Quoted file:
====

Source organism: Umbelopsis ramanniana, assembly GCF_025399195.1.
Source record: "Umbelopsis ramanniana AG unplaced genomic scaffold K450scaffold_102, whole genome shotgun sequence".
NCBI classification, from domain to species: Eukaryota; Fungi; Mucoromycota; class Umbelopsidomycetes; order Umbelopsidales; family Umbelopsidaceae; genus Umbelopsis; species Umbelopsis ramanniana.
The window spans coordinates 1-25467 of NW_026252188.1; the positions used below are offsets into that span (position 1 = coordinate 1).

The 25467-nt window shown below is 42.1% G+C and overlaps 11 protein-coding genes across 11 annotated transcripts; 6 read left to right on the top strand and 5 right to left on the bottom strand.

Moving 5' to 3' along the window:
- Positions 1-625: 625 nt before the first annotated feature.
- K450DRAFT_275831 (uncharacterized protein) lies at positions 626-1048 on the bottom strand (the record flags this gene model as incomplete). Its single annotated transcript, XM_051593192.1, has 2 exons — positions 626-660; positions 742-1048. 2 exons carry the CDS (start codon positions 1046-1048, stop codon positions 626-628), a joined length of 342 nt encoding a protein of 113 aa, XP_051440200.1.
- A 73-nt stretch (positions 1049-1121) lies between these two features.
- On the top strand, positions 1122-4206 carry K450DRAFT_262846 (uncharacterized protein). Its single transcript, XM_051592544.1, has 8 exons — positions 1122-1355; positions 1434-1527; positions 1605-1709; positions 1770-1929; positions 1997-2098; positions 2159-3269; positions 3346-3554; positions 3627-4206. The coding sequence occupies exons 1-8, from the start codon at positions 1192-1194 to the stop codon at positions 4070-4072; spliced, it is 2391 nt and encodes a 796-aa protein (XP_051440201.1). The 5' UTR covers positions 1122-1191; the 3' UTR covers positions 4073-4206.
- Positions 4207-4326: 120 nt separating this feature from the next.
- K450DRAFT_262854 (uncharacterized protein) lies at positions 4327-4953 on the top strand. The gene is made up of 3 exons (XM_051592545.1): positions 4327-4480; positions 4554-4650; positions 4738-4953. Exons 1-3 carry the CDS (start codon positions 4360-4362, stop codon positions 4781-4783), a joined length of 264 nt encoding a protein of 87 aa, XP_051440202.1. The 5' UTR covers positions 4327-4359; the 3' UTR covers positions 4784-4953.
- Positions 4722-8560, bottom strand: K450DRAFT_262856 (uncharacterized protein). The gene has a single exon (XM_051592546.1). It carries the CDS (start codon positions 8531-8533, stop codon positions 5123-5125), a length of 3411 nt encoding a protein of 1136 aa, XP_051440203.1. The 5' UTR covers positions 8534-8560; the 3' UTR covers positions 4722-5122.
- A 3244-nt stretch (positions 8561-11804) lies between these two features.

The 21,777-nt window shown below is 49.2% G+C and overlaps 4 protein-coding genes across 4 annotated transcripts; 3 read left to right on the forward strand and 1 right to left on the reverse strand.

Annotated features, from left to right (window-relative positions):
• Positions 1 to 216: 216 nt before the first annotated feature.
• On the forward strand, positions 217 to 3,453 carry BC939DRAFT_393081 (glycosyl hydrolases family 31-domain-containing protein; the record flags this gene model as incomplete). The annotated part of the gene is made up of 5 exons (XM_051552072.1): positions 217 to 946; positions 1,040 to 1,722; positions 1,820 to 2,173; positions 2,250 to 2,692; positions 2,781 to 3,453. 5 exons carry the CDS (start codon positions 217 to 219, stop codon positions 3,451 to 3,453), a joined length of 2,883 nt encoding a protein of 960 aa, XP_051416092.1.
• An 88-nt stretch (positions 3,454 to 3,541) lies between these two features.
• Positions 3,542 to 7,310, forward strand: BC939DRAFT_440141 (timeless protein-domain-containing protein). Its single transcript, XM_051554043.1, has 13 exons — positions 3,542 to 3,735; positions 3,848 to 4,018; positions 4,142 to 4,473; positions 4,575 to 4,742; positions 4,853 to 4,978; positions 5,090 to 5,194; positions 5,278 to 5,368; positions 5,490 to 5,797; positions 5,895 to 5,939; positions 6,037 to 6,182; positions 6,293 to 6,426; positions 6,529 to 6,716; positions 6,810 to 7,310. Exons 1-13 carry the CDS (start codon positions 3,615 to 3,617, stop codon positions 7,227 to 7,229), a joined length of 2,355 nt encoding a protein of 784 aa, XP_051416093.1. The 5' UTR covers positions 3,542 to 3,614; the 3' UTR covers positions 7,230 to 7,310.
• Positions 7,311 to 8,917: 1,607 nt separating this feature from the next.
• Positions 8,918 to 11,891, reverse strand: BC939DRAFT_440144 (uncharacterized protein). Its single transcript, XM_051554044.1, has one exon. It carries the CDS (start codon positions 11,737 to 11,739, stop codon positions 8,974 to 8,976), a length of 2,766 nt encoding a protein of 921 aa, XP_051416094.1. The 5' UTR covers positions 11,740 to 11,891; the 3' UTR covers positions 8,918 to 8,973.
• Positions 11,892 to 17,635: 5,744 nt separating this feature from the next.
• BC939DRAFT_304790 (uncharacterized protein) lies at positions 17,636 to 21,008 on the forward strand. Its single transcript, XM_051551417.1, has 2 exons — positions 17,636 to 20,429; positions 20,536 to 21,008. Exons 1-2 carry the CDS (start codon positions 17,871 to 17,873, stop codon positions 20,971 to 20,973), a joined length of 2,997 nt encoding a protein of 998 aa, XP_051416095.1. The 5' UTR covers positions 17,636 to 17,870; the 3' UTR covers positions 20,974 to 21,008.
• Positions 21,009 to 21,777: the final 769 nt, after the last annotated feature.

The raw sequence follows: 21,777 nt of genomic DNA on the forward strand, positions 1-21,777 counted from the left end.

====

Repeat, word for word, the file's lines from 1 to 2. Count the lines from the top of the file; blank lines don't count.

Source organism: Umbelopsis ramanniana, assembly GCF_025399195.1.
Source record: "Umbelopsis ramanniana AG unplaced genomic scaffold K450scaffold_102, whole genome shotgun sequence".